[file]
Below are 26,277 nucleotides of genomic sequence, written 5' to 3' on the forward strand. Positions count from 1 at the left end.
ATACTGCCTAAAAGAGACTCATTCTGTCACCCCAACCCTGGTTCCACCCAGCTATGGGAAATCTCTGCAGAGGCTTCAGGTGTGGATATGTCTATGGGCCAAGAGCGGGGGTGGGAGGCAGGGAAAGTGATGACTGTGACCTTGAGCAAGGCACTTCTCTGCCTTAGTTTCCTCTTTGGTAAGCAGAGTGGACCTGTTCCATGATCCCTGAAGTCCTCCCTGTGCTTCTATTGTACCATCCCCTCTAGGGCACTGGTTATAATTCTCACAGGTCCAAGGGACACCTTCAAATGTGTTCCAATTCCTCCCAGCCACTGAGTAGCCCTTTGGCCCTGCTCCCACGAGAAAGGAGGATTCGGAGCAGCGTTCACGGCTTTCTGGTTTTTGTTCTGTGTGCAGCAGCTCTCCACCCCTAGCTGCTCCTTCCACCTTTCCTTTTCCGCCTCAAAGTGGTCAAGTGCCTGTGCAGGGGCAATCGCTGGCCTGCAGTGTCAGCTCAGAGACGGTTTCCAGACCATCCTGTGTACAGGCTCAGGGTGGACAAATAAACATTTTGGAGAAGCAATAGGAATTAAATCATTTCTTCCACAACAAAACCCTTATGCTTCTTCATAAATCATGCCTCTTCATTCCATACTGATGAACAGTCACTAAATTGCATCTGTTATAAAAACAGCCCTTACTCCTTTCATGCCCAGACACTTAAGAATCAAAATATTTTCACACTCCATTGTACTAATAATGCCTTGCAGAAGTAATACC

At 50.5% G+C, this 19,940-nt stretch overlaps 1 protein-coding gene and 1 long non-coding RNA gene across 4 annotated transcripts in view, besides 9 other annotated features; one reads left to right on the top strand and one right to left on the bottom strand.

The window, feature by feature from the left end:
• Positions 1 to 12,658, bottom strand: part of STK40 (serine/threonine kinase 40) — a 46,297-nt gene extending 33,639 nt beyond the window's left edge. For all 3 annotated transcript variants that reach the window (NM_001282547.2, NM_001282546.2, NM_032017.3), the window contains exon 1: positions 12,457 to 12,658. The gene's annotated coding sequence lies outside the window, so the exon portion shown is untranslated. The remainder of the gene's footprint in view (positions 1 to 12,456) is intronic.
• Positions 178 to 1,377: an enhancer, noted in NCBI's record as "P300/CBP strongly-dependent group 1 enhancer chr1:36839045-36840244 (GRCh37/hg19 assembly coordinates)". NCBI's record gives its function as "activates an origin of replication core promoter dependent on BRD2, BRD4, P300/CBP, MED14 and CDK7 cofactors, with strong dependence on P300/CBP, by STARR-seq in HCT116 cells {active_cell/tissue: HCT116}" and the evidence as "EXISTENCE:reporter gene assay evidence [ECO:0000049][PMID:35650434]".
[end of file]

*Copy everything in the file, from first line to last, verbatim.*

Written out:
Below are 26,277 nucleotides of genomic sequence, written 5' to 3' on the forward strand. Positions count from 1 at the left end.
ATACTGCCTAAAAGAGACTCATTCTGTCACCCCAACCCTGGTTCCACCCAGCTATGGGAAATCTCTGCAGAGGCTTCAGGTGTGGATATGTCTATGGGCCAAGAGCGGGGGTGGGAGGCAGGGAAAGTGATGACTGTGACCTTGAGCAAGGCACTTCTCTGCCTTAGTTTCCTCTTTGGTAAGCAGAGTGGACCTGTTCCATGATCCCTGAAGTCCTCCCTGTGCTTCTATTGTACCATCCCCTCTAGGGCACTGGTTATAATTCTCACAGGTCCAAGGGACACCTTCAAATGTGTTCCAATTCCTCCCAGCCACTGAGTAGCCCTTTGGCCCTGCTCCCACGAGAAAGGAGGATTCGGAGCAGCGTTCACGGCTTTCTGGTTTTTGTTCTGTGTGCAGCAGCTCTCCACCCCTAGCTGCTCCTTCCACCTTTCCTTTTCCGCCTCAAAGTGGTCAAGTGCCTGTGCAGGGGCAATCGCTGGCCTGCAGTGTCAGCTCAGAGACGGTTTCCAGACCATCCTGTGTACAGGCTCAGGGTGGACAAATAAACATTTTGGAGAAGCAATAGGAATTAAATCATTTCTTCCACAACAAAACCCTTATGCTTCTTCATAAATCATGCCTCTTCATTCCATACTGATGAACAGTCACTAAATTGCATCTGTTATAAAAACAGCCCTTACTCCTTTCATGCCCAGACACTTAAGAATCAAAATATTTTCACACTCCATTGTACTAATAATGCCTTGCAGAAGTAATACC

At 50.5% G+C, this 19,940-nt stretch overlaps 1 protein-coding gene and 1 long non-coding RNA gene across 4 annotated transcripts in view, besides 9 other annotated features; one reads left to right on the top strand and one right to left on the bottom strand.

The window, feature by feature from the left end:
• Positions 1 to 12,658, bottom strand: part of STK40 (serine/threonine kinase 40) — a 46,297-nt gene extending 33,639 nt beyond the window's left edge. For all 3 annotated transcript variants that reach the window (NM_001282547.2, NM_001282546.2, NM_032017.3), the window contains exon 1: positions 12,457 to 12,658. The gene's annotated coding sequence lies outside the window, so the exon portion shown is untranslated. The remainder of the gene's footprint in view (positions 1 to 12,456) is intronic.
• Positions 178 to 1,377: an enhancer, noted in NCBI's record as "P300/CBP strongly-dependent group 1 enhancer chr1:36839045-36840244 (GRCh37/hg19 assembly coordinates)". NCBI's record gives its function as "activates an origin of replication core promoter dependent on BRD2, BRD4, P300/CBP, MED14 and CDK7 cofactors, with strong dependence on P300/CBP, by STARR-seq in HCT116 cells {active_cell/tissue: HCT116}" and the evidence as "EXISTENCE:reporter gene assay evidence [ECO:0000049][PMID:35650434]".